Glasgow & West Scotland

Oetzi the Iceman's final journey revealed by frozen moss

A reproduction of Oetzi at the South Tyrol Museum of Archaeology Image copyright Getty Images
Image caption Artists have created a model showing what Oetzi looked like in life

The final journey of a 5,300-year-old mummy found in the Alps has been revealed by plants frozen with him.

Researchers from Glasgow University concluded that Oetzi the Iceman ascended the mountain range through the lower Schnalstal valley in Italy.

The mummified body was discovered by hikers in 1991, melting out of the ice 3,210m above sea level.

He died after being struck by an arrow which hit a main artery and he probably bled to death within minutes.

His body lay there frozen until 1991. Alongside it was an abundance of frozen plants and fungi.

Scientists have now identified thousands of preserved moss and liverwort fragments in his gut and clothing which represent at least 75 species - only 30% of which appear to be local to the area.

The remaining 70% can be traced to his route through modern South Tyrol.

Image copyright Getty Images
Image caption Hikers discovered the mummified remains of the "Iceman" in 1991

Jim Dickson, of Glasgow University's Institute of Biodiversity, said: "Most members of the public are unlikely to be knowledgeable about bryophytes - mosses and liverworts.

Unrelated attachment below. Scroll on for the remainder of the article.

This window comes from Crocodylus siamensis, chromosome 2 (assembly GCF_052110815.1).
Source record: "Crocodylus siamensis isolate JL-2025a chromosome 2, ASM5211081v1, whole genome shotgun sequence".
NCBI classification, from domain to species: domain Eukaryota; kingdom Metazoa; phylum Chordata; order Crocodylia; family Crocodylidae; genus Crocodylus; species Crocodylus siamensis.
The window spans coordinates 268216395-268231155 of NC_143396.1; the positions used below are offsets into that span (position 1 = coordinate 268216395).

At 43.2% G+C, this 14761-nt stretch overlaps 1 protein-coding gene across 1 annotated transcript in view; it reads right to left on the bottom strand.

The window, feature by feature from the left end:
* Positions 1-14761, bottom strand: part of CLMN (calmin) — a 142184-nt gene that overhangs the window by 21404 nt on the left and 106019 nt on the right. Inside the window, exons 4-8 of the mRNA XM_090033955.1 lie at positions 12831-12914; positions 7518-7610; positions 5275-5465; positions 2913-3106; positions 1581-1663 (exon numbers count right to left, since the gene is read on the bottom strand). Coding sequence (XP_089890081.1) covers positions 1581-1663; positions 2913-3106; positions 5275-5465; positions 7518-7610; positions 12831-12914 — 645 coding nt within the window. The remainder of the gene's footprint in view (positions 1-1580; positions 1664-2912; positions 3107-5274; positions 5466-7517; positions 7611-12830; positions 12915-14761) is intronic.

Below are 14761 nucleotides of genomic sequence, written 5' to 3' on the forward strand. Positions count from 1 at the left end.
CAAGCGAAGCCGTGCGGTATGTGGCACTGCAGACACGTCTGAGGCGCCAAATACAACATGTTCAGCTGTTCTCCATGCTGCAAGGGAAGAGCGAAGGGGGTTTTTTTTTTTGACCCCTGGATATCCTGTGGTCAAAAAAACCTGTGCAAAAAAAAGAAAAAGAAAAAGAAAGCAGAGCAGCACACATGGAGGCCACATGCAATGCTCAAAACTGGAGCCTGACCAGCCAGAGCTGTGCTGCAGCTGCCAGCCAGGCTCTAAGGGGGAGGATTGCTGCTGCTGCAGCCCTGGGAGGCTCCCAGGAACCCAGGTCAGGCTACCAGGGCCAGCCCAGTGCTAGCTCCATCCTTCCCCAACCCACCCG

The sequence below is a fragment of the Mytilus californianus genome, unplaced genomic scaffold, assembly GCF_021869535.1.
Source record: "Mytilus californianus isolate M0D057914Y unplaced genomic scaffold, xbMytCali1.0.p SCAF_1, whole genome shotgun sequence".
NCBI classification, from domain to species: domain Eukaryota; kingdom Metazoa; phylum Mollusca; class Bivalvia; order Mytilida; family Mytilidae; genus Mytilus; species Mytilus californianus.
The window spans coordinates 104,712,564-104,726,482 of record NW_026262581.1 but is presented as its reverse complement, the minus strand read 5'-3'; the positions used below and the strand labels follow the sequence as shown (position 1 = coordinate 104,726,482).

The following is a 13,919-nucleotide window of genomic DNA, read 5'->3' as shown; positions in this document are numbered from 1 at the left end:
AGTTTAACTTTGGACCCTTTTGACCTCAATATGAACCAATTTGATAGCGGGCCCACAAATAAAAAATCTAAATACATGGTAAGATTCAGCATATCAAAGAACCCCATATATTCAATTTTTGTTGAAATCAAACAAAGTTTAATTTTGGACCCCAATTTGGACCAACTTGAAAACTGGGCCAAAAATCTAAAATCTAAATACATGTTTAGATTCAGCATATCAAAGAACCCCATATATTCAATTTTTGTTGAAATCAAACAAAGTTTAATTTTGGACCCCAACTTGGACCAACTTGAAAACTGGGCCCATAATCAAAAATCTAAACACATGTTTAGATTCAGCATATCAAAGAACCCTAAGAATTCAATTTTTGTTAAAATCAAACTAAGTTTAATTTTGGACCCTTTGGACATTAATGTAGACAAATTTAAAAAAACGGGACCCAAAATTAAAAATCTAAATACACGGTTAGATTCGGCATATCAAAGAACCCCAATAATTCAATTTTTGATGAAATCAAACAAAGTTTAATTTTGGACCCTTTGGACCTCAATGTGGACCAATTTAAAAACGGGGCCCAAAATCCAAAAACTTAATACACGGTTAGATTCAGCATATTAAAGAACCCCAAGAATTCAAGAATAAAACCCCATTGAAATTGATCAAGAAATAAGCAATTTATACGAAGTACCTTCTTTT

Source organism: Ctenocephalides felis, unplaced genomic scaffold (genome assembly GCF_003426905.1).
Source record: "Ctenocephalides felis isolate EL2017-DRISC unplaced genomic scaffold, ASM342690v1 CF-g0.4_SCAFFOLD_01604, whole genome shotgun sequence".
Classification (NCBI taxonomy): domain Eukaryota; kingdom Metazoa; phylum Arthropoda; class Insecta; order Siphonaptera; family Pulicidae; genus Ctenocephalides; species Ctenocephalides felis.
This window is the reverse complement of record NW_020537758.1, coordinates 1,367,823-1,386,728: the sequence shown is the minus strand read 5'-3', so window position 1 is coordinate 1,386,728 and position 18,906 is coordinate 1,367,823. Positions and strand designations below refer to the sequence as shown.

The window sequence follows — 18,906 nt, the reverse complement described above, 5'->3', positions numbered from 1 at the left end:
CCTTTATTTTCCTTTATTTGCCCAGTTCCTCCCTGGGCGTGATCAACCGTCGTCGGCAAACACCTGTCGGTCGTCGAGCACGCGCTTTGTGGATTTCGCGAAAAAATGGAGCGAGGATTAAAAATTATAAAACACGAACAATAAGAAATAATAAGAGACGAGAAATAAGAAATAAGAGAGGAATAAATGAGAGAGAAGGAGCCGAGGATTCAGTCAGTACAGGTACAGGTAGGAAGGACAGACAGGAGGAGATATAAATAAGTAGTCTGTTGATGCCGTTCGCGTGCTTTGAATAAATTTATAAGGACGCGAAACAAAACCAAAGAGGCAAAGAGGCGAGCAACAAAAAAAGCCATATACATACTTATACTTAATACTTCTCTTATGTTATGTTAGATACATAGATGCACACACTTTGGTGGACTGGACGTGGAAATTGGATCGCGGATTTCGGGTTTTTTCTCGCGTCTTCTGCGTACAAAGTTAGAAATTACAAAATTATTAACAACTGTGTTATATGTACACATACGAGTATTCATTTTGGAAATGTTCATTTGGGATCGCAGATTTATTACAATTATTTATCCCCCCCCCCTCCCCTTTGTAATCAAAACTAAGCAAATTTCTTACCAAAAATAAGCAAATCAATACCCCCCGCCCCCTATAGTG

"However, no fewer than 75 species of these important investigative clues were found when the iceman - aka Oetzi - was removed from the ice.

"They were recovered as mostly small scraps from the ice around him, from his clothes and gear, and even from his alimentary tract.

"Some of the mosses are important in investigating the precise route of his very last journey."

Several of the identified moss types thrive today in the lower Schnalstal valley.

The crucial bryophyte is called Flat Neckera, a woodland species, which was found both as a large mass on his clothes and as microscopic pieces in his gut.

That discovery and similar mosses from low to moderate altitude were found to be as "near proof as it is possible" to show the Copper Age iceman climbed from south to north up Schnalstal, rather than ascending other adjacent valleys.

Image copyright South Tyrol Museum of Archaeology/EURAC/Samadell
Image caption Scientists have already established what he was eating, wearing - and even identified his modern descendants

This conclusion is corroborated by previous pollen research, which also pinpointed the valley - today a popular skiing location - as his likely route.

Oetzi was about 5ft 2in (157cm) and believed to have weighed approximately eight stone (50kg) when alive.

He had dark, medium-long hair, brown eyes and probably had a beard.

The iceman is estimated to have been 45 at the time of his death, which would have been a good age for the period.

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